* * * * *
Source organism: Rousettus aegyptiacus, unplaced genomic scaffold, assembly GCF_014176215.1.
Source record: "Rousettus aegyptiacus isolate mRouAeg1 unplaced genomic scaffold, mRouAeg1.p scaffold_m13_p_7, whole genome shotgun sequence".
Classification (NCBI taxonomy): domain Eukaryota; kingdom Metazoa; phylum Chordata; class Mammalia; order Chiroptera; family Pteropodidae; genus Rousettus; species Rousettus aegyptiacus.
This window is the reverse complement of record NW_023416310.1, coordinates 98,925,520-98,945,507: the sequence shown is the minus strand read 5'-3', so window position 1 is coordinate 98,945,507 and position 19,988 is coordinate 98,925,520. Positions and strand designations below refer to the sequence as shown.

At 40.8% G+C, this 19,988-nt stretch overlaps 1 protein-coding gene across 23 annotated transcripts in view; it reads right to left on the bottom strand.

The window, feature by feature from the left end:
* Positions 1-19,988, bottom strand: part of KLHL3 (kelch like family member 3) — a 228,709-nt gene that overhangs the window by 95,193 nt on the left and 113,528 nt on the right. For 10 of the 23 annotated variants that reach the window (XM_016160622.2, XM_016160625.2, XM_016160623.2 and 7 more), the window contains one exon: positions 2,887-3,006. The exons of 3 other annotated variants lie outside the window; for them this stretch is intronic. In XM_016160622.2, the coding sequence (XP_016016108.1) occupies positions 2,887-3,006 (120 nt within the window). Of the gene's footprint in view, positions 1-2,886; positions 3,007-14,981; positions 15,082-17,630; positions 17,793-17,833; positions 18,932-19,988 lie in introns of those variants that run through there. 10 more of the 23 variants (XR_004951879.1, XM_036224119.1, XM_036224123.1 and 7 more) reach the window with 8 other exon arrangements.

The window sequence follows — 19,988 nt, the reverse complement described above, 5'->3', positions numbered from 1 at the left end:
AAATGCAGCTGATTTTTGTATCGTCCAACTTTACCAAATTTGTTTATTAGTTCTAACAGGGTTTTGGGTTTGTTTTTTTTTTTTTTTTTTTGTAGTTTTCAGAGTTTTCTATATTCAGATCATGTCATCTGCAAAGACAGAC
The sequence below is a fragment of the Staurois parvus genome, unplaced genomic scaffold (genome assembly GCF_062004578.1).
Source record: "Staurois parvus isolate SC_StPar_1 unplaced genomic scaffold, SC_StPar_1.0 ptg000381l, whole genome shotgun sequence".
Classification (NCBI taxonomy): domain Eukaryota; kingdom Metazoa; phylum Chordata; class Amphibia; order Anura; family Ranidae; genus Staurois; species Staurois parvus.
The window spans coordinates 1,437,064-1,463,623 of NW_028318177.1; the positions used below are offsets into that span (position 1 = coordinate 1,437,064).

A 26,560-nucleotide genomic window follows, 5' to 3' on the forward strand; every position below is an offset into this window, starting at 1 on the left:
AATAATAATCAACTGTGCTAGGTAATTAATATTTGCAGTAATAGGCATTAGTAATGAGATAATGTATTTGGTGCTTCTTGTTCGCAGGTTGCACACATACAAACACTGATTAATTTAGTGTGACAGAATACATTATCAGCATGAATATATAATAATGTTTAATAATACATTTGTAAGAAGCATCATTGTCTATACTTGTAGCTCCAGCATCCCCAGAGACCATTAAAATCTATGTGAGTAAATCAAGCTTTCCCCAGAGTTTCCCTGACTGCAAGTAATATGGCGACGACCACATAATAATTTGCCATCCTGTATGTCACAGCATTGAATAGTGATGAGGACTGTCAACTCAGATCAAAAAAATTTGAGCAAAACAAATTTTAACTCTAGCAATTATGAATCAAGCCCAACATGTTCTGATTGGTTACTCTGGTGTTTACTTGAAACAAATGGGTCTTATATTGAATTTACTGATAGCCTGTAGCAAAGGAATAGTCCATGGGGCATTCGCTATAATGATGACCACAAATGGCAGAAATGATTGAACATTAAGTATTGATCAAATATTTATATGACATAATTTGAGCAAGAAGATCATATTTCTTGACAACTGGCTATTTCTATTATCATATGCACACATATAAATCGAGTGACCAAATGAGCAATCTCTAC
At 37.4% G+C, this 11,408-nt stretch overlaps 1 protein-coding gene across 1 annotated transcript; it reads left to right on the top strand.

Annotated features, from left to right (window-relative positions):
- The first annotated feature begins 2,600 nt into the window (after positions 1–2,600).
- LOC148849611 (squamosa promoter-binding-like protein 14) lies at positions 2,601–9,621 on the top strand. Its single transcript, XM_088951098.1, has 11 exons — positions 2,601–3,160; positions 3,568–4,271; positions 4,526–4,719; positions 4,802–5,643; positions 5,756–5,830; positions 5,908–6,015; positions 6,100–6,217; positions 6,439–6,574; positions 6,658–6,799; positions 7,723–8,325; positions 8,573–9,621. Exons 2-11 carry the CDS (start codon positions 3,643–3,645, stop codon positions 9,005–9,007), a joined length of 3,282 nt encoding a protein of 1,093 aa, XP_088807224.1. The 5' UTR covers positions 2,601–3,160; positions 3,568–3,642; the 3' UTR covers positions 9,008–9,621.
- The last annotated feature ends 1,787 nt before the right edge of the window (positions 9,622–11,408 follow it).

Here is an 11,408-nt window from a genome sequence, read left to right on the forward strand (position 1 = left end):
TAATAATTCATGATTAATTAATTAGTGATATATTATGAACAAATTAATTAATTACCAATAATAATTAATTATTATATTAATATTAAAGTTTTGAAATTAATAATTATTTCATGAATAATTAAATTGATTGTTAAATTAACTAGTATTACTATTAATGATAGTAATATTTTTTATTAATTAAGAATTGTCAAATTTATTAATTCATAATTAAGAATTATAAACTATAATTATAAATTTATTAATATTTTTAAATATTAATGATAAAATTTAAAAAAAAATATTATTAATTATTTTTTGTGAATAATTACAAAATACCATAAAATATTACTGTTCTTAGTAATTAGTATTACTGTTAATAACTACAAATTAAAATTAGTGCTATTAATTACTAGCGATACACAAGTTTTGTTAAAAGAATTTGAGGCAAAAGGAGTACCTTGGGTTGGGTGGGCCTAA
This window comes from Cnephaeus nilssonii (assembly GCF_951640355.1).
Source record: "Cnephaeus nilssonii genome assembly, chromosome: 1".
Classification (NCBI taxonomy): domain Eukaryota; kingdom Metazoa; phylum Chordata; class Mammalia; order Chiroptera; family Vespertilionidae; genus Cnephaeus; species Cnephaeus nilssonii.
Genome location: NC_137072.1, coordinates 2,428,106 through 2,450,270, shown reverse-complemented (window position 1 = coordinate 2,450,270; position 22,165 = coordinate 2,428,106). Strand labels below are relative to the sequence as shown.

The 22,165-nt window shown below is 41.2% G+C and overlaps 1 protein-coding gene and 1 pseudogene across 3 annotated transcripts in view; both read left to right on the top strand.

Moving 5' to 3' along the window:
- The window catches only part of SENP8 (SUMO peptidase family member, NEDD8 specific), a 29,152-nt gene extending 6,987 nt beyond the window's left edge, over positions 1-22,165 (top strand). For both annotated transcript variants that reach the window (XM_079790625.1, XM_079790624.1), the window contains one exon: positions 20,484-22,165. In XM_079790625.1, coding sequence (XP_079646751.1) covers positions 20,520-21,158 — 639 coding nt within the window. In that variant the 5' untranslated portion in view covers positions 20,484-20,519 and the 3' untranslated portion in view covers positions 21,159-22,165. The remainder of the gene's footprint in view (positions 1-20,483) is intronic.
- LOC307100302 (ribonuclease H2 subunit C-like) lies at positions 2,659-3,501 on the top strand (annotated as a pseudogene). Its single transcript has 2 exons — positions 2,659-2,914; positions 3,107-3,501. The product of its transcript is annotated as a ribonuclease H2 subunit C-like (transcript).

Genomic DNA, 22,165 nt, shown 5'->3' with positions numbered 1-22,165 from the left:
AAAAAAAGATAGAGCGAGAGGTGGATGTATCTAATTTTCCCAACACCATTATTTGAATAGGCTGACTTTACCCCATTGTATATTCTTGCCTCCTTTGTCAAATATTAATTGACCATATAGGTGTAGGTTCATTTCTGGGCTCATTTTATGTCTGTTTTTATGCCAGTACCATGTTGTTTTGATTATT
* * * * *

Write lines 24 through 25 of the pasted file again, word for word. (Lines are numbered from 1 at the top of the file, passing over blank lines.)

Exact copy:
Source record: "Cnephaeus nilssonii genome assembly, chromosome: 1".
Classification (NCBI taxonomy): domain Eukaryota; kingdom Metazoa; phylum Chordata; class Mammalia; order Chiroptera; family Vespertilionidae; genus Cnephaeus; species Cnephaeus nilssonii.